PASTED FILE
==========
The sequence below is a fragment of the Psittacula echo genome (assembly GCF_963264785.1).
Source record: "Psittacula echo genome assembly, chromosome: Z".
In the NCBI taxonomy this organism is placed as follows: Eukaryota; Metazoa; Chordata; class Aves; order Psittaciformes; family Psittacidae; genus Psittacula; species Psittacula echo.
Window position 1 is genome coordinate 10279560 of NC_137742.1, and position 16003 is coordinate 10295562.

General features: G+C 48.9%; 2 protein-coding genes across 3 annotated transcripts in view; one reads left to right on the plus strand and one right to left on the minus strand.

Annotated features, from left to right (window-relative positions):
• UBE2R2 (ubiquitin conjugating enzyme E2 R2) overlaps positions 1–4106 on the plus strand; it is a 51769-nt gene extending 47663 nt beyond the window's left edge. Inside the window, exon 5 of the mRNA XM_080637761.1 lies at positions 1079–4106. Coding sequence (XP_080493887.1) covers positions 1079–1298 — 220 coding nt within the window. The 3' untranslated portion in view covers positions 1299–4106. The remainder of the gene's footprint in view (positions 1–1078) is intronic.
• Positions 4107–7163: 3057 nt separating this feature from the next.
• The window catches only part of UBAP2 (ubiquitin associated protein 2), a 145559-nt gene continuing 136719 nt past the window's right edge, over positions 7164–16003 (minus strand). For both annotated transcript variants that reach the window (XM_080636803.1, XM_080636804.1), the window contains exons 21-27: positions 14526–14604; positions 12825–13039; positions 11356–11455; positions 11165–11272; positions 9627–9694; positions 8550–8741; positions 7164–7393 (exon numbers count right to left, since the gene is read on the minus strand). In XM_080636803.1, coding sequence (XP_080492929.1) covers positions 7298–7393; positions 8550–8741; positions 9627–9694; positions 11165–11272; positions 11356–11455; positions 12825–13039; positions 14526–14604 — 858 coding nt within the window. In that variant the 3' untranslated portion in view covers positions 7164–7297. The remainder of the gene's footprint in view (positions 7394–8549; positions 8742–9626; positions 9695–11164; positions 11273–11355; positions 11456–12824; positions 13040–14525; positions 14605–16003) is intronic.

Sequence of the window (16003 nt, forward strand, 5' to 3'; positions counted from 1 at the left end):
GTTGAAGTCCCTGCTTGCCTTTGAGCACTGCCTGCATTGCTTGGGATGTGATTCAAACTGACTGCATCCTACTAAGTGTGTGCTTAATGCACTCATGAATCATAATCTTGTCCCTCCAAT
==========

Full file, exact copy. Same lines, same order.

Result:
The sequence below is a fragment of the Psittacula echo genome (assembly GCF_963264785.1).
Source record: "Psittacula echo genome assembly, chromosome: Z".
In the NCBI taxonomy this organism is placed as follows: Eukaryota; Metazoa; Chordata; class Aves; order Psittaciformes; family Psittacidae; genus Psittacula; species Psittacula echo.
Window position 1 is genome coordinate 10279560 of NC_137742.1, and position 16003 is coordinate 10295562.

General features: G+C 48.9%; 2 protein-coding genes across 3 annotated transcripts in view; one reads left to right on the plus strand and one right to left on the minus strand.

Annotated features, from left to right (window-relative positions):
• UBE2R2 (ubiquitin conjugating enzyme E2 R2) overlaps positions 1–4106 on the plus strand; it is a 51769-nt gene extending 47663 nt beyond the window's left edge. Inside the window, exon 5 of the mRNA XM_080637761.1 lies at positions 1079–4106. Coding sequence (XP_080493887.1) covers positions 1079–1298 — 220 coding nt within the window. The 3' untranslated portion in view covers positions 1299–4106. The remainder of the gene's footprint in view (positions 1–1078) is intronic.
• Positions 4107–7163: 3057 nt separating this feature from the next.
• The window catches only part of UBAP2 (ubiquitin associated protein 2), a 145559-nt gene continuing 136719 nt past the window's right edge, over positions 7164–16003 (minus strand). For both annotated transcript variants that reach the window (XM_080636803.1, XM_080636804.1), the window contains exons 21-27: positions 14526–14604; positions 12825–13039; positions 11356–11455; positions 11165–11272; positions 9627–9694; positions 8550–8741; positions 7164–7393 (exon numbers count right to left, since the gene is read on the minus strand). In XM_080636803.1, coding sequence (XP_080492929.1) covers positions 7298–7393; positions 8550–8741; positions 9627–9694; positions 11165–11272; positions 11356–11455; positions 12825–13039; positions 14526–14604 — 858 coding nt within the window. In that variant the 3' untranslated portion in view covers positions 7164–7297. The remainder of the gene's footprint in view (positions 7394–8549; positions 8742–9626; positions 9695–11164; positions 11273–11355; positions 11456–12824; positions 13040–14525; positions 14605–16003) is intronic.

Sequence of the window (16003 nt, forward strand, 5' to 3'; positions counted from 1 at the left end):
GTTGAAGTCCCTGCTTGCCTTTGAGCACTGCCTGCATTGCTTGGGATGTGATTCAAACTGACTGCATCCTACTAAGTGTGTGCTTAATGCACTCATGAATCATAATCTTGTCCCTCCAAT